Fortunately, on the day it was comparatively nice; with grey skies, a light mist and a positively warm zero degrees when I left home to meet the crew at 8:30. There was supposed to be eight riders heading out today and surprisingly everyone was there and even more surprisingly everyone was there on time, in fact we actually left the meeting point early. This is not something I am used to at all. I like this group already!

We rode off from Beacontree Ave into Walthamstow Forest, a small section of forest that links up, via a few more small sections into the broader Epping Forest. You know it is cold when the frost covered grass is crunching under your wheels and the puddles in the mud are iced over. Luckily once we got under the trees the layers of mud were not so iced over, just slushy and boggy and clingy. Did I say luckily ?

I had tossed a camera in my bag on the off chance I would get a chance to get some photos off a foggy and damp Epping Forest, but as expected the opportunities were few and far between, this was a bike ride, not a photographic mission!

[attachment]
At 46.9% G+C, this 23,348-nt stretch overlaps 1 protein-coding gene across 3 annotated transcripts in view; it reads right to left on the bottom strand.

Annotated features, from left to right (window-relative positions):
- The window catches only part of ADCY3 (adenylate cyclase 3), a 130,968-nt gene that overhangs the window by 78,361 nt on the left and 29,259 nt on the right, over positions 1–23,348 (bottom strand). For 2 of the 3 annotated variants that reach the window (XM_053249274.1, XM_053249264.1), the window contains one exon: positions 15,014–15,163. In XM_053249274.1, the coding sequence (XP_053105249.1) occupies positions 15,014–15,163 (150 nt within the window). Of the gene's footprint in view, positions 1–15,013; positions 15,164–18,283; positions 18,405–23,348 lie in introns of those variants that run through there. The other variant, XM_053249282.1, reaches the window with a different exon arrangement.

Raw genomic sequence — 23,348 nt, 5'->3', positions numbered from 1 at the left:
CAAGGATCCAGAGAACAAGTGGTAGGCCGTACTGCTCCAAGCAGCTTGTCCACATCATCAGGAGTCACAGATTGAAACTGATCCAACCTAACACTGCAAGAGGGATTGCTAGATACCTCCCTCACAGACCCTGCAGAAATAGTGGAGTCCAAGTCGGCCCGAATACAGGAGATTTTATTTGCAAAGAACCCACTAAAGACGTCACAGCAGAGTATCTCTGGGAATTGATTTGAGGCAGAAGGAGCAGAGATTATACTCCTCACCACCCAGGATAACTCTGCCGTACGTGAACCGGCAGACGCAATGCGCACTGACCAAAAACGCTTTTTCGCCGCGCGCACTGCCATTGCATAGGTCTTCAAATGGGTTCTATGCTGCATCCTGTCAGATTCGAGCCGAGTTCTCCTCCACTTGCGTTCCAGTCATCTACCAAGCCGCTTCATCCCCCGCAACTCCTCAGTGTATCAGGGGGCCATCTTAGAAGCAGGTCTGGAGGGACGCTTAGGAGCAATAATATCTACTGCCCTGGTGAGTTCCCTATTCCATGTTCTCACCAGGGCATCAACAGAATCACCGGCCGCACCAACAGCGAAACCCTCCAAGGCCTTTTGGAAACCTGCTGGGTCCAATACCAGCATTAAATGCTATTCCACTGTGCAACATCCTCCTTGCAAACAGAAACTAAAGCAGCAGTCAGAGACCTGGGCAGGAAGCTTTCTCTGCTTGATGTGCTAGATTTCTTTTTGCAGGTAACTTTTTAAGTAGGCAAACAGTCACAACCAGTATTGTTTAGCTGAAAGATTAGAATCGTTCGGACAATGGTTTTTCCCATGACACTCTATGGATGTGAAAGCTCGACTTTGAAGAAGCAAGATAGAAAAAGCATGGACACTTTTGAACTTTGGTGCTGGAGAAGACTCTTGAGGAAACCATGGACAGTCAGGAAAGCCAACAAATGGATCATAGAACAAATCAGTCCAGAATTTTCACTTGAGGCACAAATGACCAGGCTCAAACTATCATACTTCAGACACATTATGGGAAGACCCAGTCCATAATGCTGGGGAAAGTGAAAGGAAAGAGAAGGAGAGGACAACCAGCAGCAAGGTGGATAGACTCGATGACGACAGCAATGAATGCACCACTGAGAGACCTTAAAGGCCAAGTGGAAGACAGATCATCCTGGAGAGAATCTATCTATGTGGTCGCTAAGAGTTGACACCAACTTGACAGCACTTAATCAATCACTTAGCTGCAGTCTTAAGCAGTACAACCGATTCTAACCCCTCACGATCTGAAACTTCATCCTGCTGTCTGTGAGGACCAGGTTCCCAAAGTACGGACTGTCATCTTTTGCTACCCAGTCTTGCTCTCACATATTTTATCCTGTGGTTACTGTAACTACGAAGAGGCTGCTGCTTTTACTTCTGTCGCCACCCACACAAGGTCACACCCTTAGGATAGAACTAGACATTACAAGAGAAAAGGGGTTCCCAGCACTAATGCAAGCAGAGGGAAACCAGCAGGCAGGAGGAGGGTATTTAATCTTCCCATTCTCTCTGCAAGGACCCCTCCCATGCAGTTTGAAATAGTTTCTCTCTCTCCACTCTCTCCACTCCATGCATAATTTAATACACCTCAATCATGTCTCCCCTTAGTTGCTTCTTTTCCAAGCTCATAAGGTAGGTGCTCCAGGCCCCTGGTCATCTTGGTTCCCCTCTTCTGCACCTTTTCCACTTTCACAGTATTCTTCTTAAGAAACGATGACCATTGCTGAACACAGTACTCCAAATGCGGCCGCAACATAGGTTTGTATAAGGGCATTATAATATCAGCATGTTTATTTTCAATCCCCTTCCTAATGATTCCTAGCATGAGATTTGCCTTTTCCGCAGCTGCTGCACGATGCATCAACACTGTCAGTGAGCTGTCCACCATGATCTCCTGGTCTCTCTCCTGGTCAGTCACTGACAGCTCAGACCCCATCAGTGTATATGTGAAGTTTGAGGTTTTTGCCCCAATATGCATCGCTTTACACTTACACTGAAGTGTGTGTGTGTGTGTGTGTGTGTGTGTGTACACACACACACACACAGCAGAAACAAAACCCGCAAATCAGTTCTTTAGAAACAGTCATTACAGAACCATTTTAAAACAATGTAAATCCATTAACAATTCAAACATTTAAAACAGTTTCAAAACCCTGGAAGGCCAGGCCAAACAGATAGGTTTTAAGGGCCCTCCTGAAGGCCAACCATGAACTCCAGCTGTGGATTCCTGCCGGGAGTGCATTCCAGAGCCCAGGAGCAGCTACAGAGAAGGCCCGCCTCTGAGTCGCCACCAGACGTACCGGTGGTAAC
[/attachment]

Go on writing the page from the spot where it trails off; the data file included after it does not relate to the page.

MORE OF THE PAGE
We rode through to Epping Forest by a long and winding route, trying to avoid the worst of the mud and wet areas from a very full River Ching. There was some quite tasty single track sessions that I am unlikely to ever find again. Once in Epping Forest itself, it was ‘good’ to ride up Pole Hill and away from the wet land. It is the highest point in the forest, though at a massive 91 metres it is hardly going to be much use for hill training. But we did take a break at the top and I got to take a couple of pictures. Sadly there was no view….

IMG_1103IMG_1101The best bit about riding up a hill is getting to ride back down again, I rode this trail on my first ride in the forest but was never able to find it again, it was a lot more fun when there was some grip, but even slippy and slidey it was still a load of fun and one of my favourite trails of the day – not that there was a bad trail ridden….